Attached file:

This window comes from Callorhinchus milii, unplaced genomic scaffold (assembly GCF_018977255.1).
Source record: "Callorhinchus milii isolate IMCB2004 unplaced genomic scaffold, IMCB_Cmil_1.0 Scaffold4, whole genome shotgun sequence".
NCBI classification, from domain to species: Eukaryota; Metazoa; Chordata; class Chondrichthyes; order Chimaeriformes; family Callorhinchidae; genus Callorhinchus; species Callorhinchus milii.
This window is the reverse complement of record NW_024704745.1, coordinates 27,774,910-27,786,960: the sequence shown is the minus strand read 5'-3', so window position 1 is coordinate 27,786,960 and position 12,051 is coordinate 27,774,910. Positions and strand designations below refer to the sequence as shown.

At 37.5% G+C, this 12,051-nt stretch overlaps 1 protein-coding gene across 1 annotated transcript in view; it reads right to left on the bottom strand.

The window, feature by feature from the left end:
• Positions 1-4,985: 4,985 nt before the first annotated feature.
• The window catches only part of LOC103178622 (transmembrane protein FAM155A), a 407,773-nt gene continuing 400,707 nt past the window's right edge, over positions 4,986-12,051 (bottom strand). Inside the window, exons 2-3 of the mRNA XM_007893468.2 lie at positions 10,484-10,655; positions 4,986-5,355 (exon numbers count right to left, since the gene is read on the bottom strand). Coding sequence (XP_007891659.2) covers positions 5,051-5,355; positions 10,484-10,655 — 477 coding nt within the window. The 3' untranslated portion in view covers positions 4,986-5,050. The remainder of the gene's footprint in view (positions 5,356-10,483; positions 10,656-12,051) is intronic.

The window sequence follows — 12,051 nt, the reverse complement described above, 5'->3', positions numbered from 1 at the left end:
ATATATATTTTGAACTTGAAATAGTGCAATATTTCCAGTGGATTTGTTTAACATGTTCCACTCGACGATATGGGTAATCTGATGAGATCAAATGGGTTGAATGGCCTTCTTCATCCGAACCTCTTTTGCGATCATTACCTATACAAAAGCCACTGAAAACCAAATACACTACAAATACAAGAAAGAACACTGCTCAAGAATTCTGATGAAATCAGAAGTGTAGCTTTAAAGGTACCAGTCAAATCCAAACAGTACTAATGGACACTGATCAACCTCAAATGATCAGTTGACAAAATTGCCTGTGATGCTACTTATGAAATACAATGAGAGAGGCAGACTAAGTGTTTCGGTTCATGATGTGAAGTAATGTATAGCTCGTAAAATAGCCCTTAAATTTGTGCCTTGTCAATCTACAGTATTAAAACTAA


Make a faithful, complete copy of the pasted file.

This window comes from Callorhinchus milii, unplaced genomic scaffold (assembly GCF_018977255.1).
Source record: "Callorhinchus milii isolate IMCB2004 unplaced genomic scaffold, IMCB_Cmil_1.0 Scaffold4, whole genome shotgun sequence".
NCBI classification, from domain to species: Eukaryota; Metazoa; Chordata; class Chondrichthyes; order Chimaeriformes; family Callorhinchidae; genus Callorhinchus; species Callorhinchus milii.
This window is the reverse complement of record NW_024704745.1, coordinates 27,774,910-27,786,960: the sequence shown is the minus strand read 5'-3', so window position 1 is coordinate 27,786,960 and position 12,051 is coordinate 27,774,910. Positions and strand designations below refer to the sequence as shown.

At 37.5% G+C, this 12,051-nt stretch overlaps 1 protein-coding gene across 1 annotated transcript in view; it reads right to left on the bottom strand.

The window, feature by feature from the left end:
• Positions 1-4,985: 4,985 nt before the first annotated feature.
• The window catches only part of LOC103178622 (transmembrane protein FAM155A), a 407,773-nt gene continuing 400,707 nt past the window's right edge, over positions 4,986-12,051 (bottom strand). Inside the window, exons 2-3 of the mRNA XM_007893468.2 lie at positions 10,484-10,655; positions 4,986-5,355 (exon numbers count right to left, since the gene is read on the bottom strand). Coding sequence (XP_007891659.2) covers positions 5,051-5,355; positions 10,484-10,655 — 477 coding nt within the window. The 3' untranslated portion in view covers positions 4,986-5,050. The remainder of the gene's footprint in view (positions 5,356-10,483; positions 10,656-12,051) is intronic.

The window sequence follows — 12,051 nt, the reverse complement described above, 5'->3', positions numbered from 1 at the left end:
ATATATATTTTGAACTTGAAATAGTGCAATATTTCCAGTGGATTTGTTTAACATGTTCCACTCGACGATATGGGTAATCTGATGAGATCAAATGGGTTGAATGGCCTTCTTCATCCGAACCTCTTTTGCGATCATTACCTATACAAAAGCCACTGAAAACCAAATACACTACAAATACAAGAAAGAACACTGCTCAAGAATTCTGATGAAATCAGAAGTGTAGCTTTAAAGGTACCAGTCAAATCCAAACAGTACTAATGGACACTGATCAACCTCAAATGATCAGTTGACAAAATTGCCTGTGATGCTACTTATGAAATACAATGAGAGAGGCAGACTAAGTGTTTCGGTTCATGATGTGAAGTAATGTATAGCTCGTAAAATAGCCCTTAAATTTGTGCCTTGTCAATCTACAGTATTAAAACTAA